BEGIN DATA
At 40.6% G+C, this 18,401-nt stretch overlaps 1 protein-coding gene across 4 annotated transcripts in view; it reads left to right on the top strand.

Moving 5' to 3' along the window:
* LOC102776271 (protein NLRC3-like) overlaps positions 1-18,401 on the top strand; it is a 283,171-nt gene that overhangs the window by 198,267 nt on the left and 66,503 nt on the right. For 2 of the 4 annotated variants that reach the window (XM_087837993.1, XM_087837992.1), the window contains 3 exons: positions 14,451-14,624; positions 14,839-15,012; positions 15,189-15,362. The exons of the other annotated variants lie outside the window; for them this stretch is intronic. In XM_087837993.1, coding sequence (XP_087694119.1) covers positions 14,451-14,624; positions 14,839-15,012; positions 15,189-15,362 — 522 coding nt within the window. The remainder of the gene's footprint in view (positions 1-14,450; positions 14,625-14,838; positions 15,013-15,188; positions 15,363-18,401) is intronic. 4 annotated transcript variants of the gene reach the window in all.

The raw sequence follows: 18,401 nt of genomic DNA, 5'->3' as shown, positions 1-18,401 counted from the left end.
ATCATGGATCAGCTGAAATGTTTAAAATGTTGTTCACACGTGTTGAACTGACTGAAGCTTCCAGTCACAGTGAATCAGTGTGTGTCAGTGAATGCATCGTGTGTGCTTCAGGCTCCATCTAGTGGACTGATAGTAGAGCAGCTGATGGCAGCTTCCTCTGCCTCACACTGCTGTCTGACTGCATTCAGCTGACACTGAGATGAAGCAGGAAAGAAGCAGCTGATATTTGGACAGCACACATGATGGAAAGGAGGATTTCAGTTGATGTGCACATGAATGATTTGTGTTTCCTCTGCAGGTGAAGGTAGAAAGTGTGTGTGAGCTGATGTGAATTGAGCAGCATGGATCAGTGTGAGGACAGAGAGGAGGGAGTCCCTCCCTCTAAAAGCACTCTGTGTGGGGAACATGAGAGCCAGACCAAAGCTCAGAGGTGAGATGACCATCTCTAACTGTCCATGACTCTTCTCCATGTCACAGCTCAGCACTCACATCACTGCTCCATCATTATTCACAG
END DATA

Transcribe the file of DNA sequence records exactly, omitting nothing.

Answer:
At 40.6% G+C, this 18,401-nt stretch overlaps 1 protein-coding gene across 4 annotated transcripts in view; it reads left to right on the top strand.

Moving 5' to 3' along the window:
* LOC102776271 (protein NLRC3-like) overlaps positions 1-18,401 on the top strand; it is a 283,171-nt gene that overhangs the window by 198,267 nt on the left and 66,503 nt on the right. For 2 of the 4 annotated variants that reach the window (XM_087837993.1, XM_087837992.1), the window contains 3 exons: positions 14,451-14,624; positions 14,839-15,012; positions 15,189-15,362. The exons of the other annotated variants lie outside the window; for them this stretch is intronic. In XM_087837993.1, coding sequence (XP_087694119.1) covers positions 14,451-14,624; positions 14,839-15,012; positions 15,189-15,362 — 522 coding nt within the window. The remainder of the gene's footprint in view (positions 1-14,450; positions 14,625-14,838; positions 15,013-15,188; positions 15,363-18,401) is intronic. 4 annotated transcript variants of the gene reach the window in all.

The raw sequence follows: 18,401 nt of genomic DNA, 5'->3' as shown, positions 1-18,401 counted from the left end.
ATCATGGATCAGCTGAAATGTTTAAAATGTTGTTCACACGTGTTGAACTGACTGAAGCTTCCAGTCACAGTGAATCAGTGTGTGTCAGTGAATGCATCGTGTGTGCTTCAGGCTCCATCTAGTGGACTGATAGTAGAGCAGCTGATGGCAGCTTCCTCTGCCTCACACTGCTGTCTGACTGCATTCAGCTGACACTGAGATGAAGCAGGAAAGAAGCAGCTGATATTTGGACAGCACACATGATGGAAAGGAGGATTTCAGTTGATGTGCACATGAATGATTTGTGTTTCCTCTGCAGGTGAAGGTAGAAAGTGTGTGTGAGCTGATGTGAATTGAGCAGCATGGATCAGTGTGAGGACAGAGAGGAGGGAGTCCCTCCCTCTAAAAGCACTCTGTGTGGGGAACATGAGAGCCAGACCAAAGCTCAGAGGTGAGATGACCATCTCTAACTGTCCATGACTCTTCTCCATGTCACAGCTCAGCACTCACATCACTGCTCCATCATTATTCACAG